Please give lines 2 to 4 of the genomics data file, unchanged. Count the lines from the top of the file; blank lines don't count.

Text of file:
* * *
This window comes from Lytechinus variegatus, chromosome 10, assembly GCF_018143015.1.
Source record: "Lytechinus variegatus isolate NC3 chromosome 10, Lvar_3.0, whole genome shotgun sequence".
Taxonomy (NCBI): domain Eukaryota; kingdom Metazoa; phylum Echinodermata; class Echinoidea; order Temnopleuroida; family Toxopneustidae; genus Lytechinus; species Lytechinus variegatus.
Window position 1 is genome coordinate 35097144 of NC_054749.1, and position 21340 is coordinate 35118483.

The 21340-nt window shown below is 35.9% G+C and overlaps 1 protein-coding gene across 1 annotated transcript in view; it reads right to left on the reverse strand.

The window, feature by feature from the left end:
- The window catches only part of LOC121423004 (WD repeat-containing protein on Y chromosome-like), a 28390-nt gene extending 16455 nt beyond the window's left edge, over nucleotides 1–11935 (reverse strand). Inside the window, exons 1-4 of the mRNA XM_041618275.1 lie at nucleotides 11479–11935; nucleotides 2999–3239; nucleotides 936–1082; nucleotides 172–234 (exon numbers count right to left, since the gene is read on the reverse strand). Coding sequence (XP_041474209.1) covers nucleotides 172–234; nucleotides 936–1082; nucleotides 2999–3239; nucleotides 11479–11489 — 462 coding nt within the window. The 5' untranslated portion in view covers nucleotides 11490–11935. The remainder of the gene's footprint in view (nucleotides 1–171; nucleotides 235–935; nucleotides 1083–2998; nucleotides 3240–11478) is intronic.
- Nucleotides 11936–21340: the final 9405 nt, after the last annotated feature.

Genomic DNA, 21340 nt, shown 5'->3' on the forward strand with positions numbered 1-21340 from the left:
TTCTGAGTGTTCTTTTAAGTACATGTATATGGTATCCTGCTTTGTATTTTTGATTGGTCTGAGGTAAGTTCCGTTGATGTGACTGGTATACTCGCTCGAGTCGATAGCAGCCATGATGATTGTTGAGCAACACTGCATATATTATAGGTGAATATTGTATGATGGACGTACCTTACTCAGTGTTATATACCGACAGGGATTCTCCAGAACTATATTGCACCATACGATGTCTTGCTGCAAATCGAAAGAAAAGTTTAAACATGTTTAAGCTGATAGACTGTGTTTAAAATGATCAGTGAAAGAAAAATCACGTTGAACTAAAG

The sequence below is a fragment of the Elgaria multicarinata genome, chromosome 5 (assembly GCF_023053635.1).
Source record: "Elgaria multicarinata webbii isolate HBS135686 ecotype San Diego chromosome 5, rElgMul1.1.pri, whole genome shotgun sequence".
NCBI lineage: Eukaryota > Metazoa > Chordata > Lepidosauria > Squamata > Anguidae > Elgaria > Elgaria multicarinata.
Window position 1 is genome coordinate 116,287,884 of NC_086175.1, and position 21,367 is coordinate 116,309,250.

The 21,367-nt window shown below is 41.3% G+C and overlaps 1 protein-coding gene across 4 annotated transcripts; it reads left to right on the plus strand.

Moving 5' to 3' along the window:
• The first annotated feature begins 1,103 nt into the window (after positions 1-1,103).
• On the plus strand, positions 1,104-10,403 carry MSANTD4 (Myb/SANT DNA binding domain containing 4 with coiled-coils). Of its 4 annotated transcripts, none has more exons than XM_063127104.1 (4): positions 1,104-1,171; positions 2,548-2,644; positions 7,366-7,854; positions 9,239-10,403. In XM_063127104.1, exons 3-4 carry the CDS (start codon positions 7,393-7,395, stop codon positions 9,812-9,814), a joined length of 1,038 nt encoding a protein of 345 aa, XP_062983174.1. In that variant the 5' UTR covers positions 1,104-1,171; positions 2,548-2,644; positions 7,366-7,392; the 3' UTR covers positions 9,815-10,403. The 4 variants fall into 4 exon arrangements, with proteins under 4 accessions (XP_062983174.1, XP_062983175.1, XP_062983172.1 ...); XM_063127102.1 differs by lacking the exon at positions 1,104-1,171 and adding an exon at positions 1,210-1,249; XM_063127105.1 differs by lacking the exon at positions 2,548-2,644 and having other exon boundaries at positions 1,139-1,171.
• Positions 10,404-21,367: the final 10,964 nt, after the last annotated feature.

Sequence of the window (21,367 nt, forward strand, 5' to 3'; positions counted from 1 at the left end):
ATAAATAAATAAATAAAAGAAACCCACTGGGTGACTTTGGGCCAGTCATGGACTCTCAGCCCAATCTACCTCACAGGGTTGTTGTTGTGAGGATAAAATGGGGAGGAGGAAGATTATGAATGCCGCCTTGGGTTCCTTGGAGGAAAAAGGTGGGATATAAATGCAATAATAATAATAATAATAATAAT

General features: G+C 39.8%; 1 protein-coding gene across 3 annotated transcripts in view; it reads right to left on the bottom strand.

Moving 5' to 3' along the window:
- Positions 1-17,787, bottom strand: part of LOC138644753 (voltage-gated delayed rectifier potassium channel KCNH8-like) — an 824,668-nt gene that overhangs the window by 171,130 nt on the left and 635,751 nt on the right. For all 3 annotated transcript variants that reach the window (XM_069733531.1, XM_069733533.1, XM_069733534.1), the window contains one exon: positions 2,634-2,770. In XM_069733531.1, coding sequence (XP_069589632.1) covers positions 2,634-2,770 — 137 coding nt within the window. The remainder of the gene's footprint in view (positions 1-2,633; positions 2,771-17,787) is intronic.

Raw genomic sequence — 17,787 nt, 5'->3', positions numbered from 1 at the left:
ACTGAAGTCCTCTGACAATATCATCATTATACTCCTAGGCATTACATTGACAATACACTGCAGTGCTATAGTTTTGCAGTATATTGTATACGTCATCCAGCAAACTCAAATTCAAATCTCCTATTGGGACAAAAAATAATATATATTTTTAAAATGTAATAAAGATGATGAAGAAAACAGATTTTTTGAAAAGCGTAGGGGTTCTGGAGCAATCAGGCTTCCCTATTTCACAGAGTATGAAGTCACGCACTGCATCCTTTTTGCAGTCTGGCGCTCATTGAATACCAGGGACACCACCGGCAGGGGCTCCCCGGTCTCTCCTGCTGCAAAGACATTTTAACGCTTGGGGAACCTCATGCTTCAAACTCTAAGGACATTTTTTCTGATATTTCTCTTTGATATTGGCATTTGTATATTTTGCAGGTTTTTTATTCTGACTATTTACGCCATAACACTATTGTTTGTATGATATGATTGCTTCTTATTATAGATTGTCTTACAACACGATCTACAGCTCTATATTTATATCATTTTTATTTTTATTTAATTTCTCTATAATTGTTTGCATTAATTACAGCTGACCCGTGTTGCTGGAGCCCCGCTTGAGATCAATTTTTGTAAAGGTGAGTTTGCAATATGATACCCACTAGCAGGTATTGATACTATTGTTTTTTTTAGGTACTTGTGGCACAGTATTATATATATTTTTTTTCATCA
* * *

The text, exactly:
Source record: "Lytechinus variegatus isolate NC3 chromosome 10, Lvar_3.0, whole genome shotgun sequence".
Taxonomy (NCBI): domain Eukaryota; kingdom Metazoa; phylum Echinodermata; class Echinoidea; order Temnopleuroida; family Toxopneustidae; genus Lytechinus; species Lytechinus variegatus.
Window position 1 is genome coordinate 35097144 of NC_054749.1, and position 21340 is coordinate 35118483.